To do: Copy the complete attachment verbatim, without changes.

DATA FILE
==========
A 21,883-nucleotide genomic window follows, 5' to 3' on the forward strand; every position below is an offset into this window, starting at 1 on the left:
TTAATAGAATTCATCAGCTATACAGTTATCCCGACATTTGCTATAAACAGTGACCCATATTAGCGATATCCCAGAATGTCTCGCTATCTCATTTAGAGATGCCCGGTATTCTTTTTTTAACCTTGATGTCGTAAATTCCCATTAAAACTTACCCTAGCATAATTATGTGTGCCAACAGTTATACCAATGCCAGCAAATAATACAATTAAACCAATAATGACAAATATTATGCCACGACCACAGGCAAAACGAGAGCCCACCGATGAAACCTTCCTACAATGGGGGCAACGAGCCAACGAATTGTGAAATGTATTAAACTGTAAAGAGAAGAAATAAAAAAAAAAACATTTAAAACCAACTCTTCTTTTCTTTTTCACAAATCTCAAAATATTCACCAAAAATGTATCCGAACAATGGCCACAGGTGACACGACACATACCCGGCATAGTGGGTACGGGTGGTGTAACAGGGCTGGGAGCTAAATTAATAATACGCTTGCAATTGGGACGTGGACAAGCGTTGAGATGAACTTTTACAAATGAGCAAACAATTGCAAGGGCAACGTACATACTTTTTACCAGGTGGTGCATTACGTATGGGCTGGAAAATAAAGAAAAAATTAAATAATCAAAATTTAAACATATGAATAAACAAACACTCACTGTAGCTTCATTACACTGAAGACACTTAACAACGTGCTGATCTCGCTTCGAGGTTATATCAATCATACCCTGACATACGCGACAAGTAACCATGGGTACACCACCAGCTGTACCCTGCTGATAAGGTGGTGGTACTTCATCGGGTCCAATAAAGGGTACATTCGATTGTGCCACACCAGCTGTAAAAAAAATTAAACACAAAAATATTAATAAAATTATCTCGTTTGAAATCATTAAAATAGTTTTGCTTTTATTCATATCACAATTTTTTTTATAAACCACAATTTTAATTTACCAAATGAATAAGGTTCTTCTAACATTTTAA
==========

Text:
A 21,883-nucleotide genomic window follows, 5' to 3' on the forward strand; every position below is an offset into this window, starting at 1 on the left:
TTAATAGAATTCATCAGCTATACAGTTATCCCGACATTTGCTATAAACAGTGACCCATATTAGCGATATCCCAGAATGTCTCGCTATCTCATTTAGAGATGCCCGGTATTCTTTTTTTAACCTTGATGTCGTAAATTCCCATTAAAACTTACCCTAGCATAATTATGTGTGCCAACAGTTATACCAATGCCAGCAAATAATACAATTAAACCAATAATGACAAATATTATGCCACGACCACAGGCAAAACGAGAGCCCACCGATGAAACCTTCCTACAATGGGGGCAACGAGCCAACGAATTGTGAAATGTATTAAACTGTAAAGAGAAGAAATAAAAAAAAAAACATTTAAAACCAACTCTTCTTTTCTTTTTCACAAATCTCAAAATATTCACCAAAAATGTATCCGAACAATGGCCACAGGTGACACGACACATACCCGGCATAGTGGGTACGGGTGGTGTAACAGGGCTGGGAGCTAAATTAATAATACGCTTGCAATTGGGACGTGGACAAGCGTTGAGATGAACTTTTACAAATGAGCAAACAATTGCAAGGGCAACGTACATACTTTTTACCAGGTGGTGCATTACGTATGGGCTGGAAAATAAAGAAAAAATTAAATAATCAAAATTTAAACATATGAATAAACAAACACTCACTGTAGCTTCATTACACTGAAGACACTTAACAACGTGCTGATCTCGCTTCGAGGTTATATCAATCATACCCTGACATACGCGACAAGTAACCATGGGTACACCACCAGCTGTACCCTGCTGATAAGGTGGTGGTACTTCATCGGGTCCAATAAAGGGTACATTCGATTGTGCCACACCAGCTGTAAAAAAAATTAAACACAAAAATATTAATAAAATTATCTCGTTTGAAATCATTAAAATAGTTTTGCTTTTATTCATATCACAATTTTTTTTATAAACCACAATTTTAATTTACCAAATGAATAAGGTTCTTCTAACATTTTAA